The pandemic has made the availability of raw materials and products more challenging from the lens of product supply chain and delivery. He shared that several of their novel modality customers are focused on bringing a treatment, be it monoclonal antibody, plasma or vaccine to market to suppress the pandemic and they have observed that gene therapy clinical trials and regulatory filings are being delayed as a result. Critical lab activities are also taking a hit as companies comply with social distancing measures and there has been a halt of face to face engagement.
Regardless of the pandemic, patients are still awaiting these life saving treatments using viral vectors. From experience, Ratish believes we should be ensuring proactive communication and dialogue between customer procurement teams and vendor account managers. For in-house manufacturing, forecasting supply demands as accurately as possible is going to be critical. Conversely, for an outsource supply scenario, an upfront discussion with the CDMO on contingency plans must be established to ensure drug supply.
Pandemic aside, Ratish stressed that the use of templated processes and optimized processes will ensure timely scale up and avoid any surprises in technology transfer and manufacturing whether in-house or at a CDMO.
I then asked about what can be done about compressed timelines for gene therapies and how to enable a faster time to the clinic. Ratish said that there are several components that can enable faster time to clinic. Having a platform process for viral vectors during process development carries a lot of weight. Even if the entire process can be templated, individual unit operations can be platformized in sections such as upstream bioreactors, harvest step, depth filtration, chromatography, and fill and finish steps. At their CDMO in Carlsbad, Ratish said they performed a study where they projected an estimated time savings of 14-18 months upon analysis using a templated process. Other catalysts that he discussed included better process understanding, risk mitigation of raw materials, and strategies such as virus and other residual clearance and quality profiles. Establishing and securing the supply of clinical material either in-house or at a CDMO is also very important.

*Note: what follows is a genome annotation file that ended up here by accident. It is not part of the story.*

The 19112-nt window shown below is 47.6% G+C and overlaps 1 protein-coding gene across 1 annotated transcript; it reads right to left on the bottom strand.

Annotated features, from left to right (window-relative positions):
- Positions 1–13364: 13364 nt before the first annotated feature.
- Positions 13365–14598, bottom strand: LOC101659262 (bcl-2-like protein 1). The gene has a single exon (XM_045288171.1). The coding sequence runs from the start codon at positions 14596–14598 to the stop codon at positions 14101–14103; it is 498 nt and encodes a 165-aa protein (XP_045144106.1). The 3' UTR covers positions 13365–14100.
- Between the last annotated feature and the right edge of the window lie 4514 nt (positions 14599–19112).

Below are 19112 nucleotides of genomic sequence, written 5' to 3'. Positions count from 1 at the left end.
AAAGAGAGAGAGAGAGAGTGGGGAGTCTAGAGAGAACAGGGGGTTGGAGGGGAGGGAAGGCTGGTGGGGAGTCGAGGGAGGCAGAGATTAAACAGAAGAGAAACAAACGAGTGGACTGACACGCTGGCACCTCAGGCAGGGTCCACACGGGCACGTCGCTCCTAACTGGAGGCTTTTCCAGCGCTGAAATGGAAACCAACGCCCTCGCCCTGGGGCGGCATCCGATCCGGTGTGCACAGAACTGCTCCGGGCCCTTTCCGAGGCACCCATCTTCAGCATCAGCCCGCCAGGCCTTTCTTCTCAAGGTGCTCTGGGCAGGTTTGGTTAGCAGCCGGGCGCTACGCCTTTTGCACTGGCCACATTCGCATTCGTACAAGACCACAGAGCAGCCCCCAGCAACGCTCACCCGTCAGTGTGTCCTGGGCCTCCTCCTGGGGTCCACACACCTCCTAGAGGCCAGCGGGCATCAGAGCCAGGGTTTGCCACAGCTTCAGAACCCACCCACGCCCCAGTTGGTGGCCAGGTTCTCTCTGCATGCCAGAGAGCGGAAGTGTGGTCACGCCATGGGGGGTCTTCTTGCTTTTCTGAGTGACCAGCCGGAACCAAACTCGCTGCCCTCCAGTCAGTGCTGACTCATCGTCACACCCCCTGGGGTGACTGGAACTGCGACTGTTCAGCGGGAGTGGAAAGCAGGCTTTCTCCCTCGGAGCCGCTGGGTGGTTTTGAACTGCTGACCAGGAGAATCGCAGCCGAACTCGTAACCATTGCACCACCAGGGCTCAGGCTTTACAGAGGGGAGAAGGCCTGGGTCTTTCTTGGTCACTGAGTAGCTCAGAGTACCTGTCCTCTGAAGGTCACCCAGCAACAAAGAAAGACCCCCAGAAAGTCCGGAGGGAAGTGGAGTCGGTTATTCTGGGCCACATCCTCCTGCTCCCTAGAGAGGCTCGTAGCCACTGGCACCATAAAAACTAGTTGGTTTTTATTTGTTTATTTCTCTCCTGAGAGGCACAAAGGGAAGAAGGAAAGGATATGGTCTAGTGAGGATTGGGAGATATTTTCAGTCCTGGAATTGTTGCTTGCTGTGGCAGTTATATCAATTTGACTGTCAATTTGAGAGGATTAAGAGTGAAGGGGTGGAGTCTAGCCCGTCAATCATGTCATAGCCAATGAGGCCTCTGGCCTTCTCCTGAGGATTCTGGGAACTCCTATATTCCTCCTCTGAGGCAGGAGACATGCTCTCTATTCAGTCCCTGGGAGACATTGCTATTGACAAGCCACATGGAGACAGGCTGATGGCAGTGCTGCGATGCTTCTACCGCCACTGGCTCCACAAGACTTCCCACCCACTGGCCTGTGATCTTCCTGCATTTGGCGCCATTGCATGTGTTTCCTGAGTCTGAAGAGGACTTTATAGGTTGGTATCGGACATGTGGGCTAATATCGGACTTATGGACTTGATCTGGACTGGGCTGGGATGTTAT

Finally and perhaps most important, Ratish recommended leveraging the experience of vendors. Since vendors provide all the raw materials to make the drug product. It is key to engage with vendors early and often, as vendors like MilliporeSigma can help gene therapy manufacturers by doing the work for them, with them, or help them make the product themselves.
Next, I asked Ratish about what is critical to ensuring success with the regulatory process for gene therapy developers. He said that it is important to emphasize a quality first mindset. Yield is important, but quality outweighs yield any day. It is also important to design and develop a process that uses quality raw materials that are chemically defined or animal-origin free. He mentioned MilliporeSigma’s Benzonase® endonuclease Safety Plus Emprove® Expert product, which is completely animal-origin free starting from upstream raw materials used in the fermentation process. As regulatory guidelines are developing for viral vectors, the emphasis is on using quality raw materials in the process.
He went on to say that we should also design a process that is so robust that residual impurities such as host cell proteins, DNA and others are below detectable levels. A well defined quality profile of the drug product with appropriate adventitious agent control strategies, even if it is a gray space at the moment, is also important.
With AAV, it is also critical to keep in mind the remaining percentage of empty capsids in the drug product, even though today there isn’t a clear guideline on a defining number. Lastly, using qualified and validated assays for characterization of cell banks, process intermediates, and release testing from MilliporeSigma are steps in the right direction.
We moved on to talk about how to improve yield and scalability. Ratish said that he feels that there is always an opportunity for process improvement regardless of the stage of the program. Optimization is often deprioritized over speed, therefore keeping the strategy simple is key.